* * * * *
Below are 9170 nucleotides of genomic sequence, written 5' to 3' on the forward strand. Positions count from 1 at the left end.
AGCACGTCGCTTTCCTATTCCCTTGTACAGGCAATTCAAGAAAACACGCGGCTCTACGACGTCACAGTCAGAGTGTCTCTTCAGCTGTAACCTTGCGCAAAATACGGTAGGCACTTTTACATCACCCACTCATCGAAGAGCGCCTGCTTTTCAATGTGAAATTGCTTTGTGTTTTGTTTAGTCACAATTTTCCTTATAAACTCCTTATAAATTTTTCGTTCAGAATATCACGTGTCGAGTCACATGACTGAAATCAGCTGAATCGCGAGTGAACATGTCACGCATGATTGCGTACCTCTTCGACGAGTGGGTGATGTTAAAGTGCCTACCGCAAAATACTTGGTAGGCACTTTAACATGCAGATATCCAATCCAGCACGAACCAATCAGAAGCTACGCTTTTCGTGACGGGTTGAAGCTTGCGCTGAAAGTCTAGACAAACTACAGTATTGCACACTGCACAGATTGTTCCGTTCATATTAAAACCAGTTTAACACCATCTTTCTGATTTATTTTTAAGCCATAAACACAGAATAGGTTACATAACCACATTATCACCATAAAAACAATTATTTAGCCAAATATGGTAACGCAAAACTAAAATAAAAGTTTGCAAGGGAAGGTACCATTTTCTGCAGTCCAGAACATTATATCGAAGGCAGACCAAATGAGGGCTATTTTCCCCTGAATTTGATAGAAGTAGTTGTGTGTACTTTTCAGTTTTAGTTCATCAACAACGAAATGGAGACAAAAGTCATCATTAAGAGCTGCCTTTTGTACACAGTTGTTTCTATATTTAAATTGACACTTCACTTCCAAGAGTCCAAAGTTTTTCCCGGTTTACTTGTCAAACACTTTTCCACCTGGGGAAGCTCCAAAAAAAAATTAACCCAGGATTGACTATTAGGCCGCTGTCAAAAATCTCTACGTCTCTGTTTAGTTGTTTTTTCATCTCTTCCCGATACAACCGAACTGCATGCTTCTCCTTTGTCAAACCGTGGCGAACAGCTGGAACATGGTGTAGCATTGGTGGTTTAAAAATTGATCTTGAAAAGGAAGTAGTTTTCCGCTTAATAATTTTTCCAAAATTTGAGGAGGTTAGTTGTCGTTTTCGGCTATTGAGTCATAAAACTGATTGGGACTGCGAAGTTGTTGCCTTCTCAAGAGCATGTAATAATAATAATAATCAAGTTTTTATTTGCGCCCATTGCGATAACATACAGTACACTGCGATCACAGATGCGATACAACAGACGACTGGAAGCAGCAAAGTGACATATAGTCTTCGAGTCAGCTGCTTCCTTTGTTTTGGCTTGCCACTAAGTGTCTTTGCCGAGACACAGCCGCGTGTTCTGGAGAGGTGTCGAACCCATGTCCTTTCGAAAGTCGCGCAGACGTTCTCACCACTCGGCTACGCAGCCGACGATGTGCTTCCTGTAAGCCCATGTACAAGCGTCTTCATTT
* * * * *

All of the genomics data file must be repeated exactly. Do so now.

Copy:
Below are 9170 nucleotides of genomic sequence, written 5' to 3' on the forward strand. Positions count from 1 at the left end.
AGCACGTCGCTTTCCTATTCCCTTGTACAGGCAATTCAAGAAAACACGCGGCTCTACGACGTCACAGTCAGAGTGTCTCTTCAGCTGTAACCTTGCGCAAAATACGGTAGGCACTTTTACATCACCCACTCATCGAAGAGCGCCTGCTTTTCAATGTGAAATTGCTTTGTGTTTTGTTTAGTCACAATTTTCCTTATAAACTCCTTATAAATTTTTCGTTCAGAATATCACGTGTCGAGTCACATGACTGAAATCAGCTGAATCGCGAGTGAACATGTCACGCATGATTGCGTACCTCTTCGACGAGTGGGTGATGTTAAAGTGCCTACCGCAAAATACTTGGTAGGCACTTTAACATGCAGATATCCAATCCAGCACGAACCAATCAGAAGCTACGCTTTTCGTGACGGGTTGAAGCTTGCGCTGAAAGTCTAGACAAACTACAGTATTGCACACTGCACAGATTGTTCCGTTCATATTAAAACCAGTTTAACACCATCTTTCTGATTTATTTTTAAGCCATAAACACAGAATAGGTTACATAACCACATTATCACCATAAAAACAATTATTTAGCCAAATATGGTAACGCAAAACTAAAATAAAAGTTTGCAAGGGAAGGTACCATTTTCTGCAGTCCAGAACATTATATCGAAGGCAGACCAAATGAGGGCTATTTTCCCCTGAATTTGATAGAAGTAGTTGTGTGTACTTTTCAGTTTTAGTTCATCAACAACGAAATGGAGACAAAAGTCATCATTAAGAGCTGCCTTTTGTACACAGTTGTTTCTATATTTAAATTGACACTTCACTTCCAAGAGTCCAAAGTTTTTCCCGGTTTACTTGTCAAACACTTTTCCACCTGGGGAAGCTCCAAAAAAAAATTAACCCAGGATTGACTATTAGGCCGCTGTCAAAAATCTCTACGTCTCTGTTTAGTTGTTTTTTCATCTCTTCCCGATACAACCGAACTGCATGCTTCTCCTTTGTCAAACCGTGGCGAACAGCTGGAACATGGTGTAGCATTGGTGGTTTAAAAATTGATCTTGAAAAGGAAGTAGTTTTCCGCTTAATAATTTTTCCAAAATTTGAGGAGGTTAGTTGTCGTTTTCGGCTATTGAGTCATAAAACTGATTGGGACTGCGAAGTTGTTGCCTTCTCAAGAGCATGTAATAATAATAATAATCAAGTTTTTATTTGCGCCCATTGCGATAACATACAGTACACTGCGATCACAGATGCGATACAACAGACGACTGGAAGCAGCAAAGTGACATATAGTCTTCGAGTCAGCTGCTTCCTTTGTTTTGGCTTGCCACTAAGTGTCTTTGCCGAGACACAGCCGCGTGTTCTGGAGAGGTGTCGAACCCATGTCCTTTCGAAAGTCGCGCAGACGTTCTCACCACTCGGCTACGCAGCCGACGATGTGCTTCCTGTAAGCCCATGTACAAGCGTCTTCATTT